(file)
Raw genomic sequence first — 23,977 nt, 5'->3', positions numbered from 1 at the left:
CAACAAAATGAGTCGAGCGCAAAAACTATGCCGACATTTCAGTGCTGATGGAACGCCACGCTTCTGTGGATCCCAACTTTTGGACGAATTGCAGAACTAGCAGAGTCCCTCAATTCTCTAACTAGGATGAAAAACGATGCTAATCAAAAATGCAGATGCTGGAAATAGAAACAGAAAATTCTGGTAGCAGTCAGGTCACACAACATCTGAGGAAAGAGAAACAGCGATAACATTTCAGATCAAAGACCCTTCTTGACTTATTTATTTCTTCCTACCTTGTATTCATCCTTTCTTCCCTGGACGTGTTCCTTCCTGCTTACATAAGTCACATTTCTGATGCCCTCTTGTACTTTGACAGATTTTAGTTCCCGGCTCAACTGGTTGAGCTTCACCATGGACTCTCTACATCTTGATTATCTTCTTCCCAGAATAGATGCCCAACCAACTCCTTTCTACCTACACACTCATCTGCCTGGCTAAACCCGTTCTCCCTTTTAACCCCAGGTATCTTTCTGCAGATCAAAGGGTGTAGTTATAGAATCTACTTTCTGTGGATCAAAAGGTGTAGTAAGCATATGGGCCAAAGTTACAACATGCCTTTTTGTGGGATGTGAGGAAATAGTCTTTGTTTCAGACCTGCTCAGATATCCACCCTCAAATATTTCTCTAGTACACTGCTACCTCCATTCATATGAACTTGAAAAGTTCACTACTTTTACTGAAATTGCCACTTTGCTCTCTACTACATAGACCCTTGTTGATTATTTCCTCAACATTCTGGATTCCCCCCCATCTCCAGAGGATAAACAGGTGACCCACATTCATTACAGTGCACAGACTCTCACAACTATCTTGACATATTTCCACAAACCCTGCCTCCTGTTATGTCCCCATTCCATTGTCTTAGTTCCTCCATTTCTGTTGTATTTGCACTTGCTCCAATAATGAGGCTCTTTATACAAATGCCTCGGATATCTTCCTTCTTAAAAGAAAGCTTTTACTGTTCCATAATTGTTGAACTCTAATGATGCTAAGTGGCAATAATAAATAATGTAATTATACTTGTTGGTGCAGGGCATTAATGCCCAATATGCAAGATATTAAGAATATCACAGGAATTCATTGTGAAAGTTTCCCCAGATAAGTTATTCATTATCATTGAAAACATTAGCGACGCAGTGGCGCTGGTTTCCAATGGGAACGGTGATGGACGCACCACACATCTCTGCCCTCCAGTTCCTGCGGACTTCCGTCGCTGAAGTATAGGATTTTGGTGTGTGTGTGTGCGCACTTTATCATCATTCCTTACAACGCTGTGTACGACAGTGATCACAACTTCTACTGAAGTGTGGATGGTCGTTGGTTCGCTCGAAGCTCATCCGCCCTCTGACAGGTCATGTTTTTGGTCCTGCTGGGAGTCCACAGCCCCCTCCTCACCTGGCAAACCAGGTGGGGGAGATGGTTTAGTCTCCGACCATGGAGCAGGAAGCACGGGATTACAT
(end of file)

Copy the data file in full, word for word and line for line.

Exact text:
Raw genomic sequence first — 23,977 nt, 5'->3', positions numbered from 1 at the left:
CAACAAAATGAGTCGAGCGCAAAAACTATGCCGACATTTCAGTGCTGATGGAACGCCACGCTTCTGTGGATCCCAACTTTTGGACGAATTGCAGAACTAGCAGAGTCCCTCAATTCTCTAACTAGGATGAAAAACGATGCTAATCAAAAATGCAGATGCTGGAAATAGAAACAGAAAATTCTGGTAGCAGTCAGGTCACACAACATCTGAGGAAAGAGAAACAGCGATAACATTTCAGATCAAAGACCCTTCTTGACTTATTTATTTCTTCCTACCTTGTATTCATCCTTTCTTCCCTGGACGTGTTCCTTCCTGCTTACATAAGTCACATTTCTGATGCCCTCTTGTACTTTGACAGATTTTAGTTCCCGGCTCAACTGGTTGAGCTTCACCATGGACTCTCTACATCTTGATTATCTTCTTCCCAGAATAGATGCCCAACCAACTCCTTTCTACCTACACACTCATCTGCCTGGCTAAACCCGTTCTCCCTTTTAACCCCAGGTATCTTTCTGCAGATCAAAGGGTGTAGTTATAGAATCTACTTTCTGTGGATCAAAAGGTGTAGTAAGCATATGGGCCAAAGTTACAACATGCCTTTTTGTGGGATGTGAGGAAATAGTCTTTGTTTCAGACCTGCTCAGATATCCACCCTCAAATATTTCTCTAGTACACTGCTACCTCCATTCATATGAACTTGAAAAGTTCACTACTTTTACTGAAATTGCCACTTTGCTCTCTACTACATAGACCCTTGTTGATTATTTCCTCAACATTCTGGATTCCCCCCCATCTCCAGAGGATAAACAGGTGACCCACATTCATTACAGTGCACAGACTCTCACAACTATCTTGACATATTTCCACAAACCCTGCCTCCTGTTATGTCCCCATTCCATTGTCTTAGTTCCTCCATTTCTGTTGTATTTGCACTTGCTCCAATAATGAGGCTCTTTATACAAATGCCTCGGATATCTTCCTTCTTAAAAGAAAGCTTTTACTGTTCCATAATTGTTGAACTCTAATGATGCTAAGTGGCAATAATAAATAATGTAATTATACTTGTTGGTGCAGGGCATTAATGCCCAATATGCAAGATATTAAGAATATCACAGGAATTCATTGTGAAAGTTTCCCCAGATAAGTTATTCATTATCATTGAAAACATTAGCGACGCAGTGGCGCTGGTTTCCAATGGGAACGGTGATGGACGCACCACACATCTCTGCCCTCCAGTTCCTGCGGACTTCCGTCGCTGAAGTATAGGATTTTGGTGTGTGTGTGTGCGCACTTTATCATCATTCCTTACAACGCTGTGTACGACAGTGATCACAACTTCTACTGAAGTGTGGATGGTCGTTGGTTCGCTCGAAGCTCATCCGCCCTCTGACAGGTCATGTTTTTGGTCCTGCTGGGAGTCCACAGCCCCCTCCTCACCTGGCAAACCAGGTGGGGGAGATGGTTTAGTCTCCGACCATGGAGCAGGAAGCACGGGATTACAT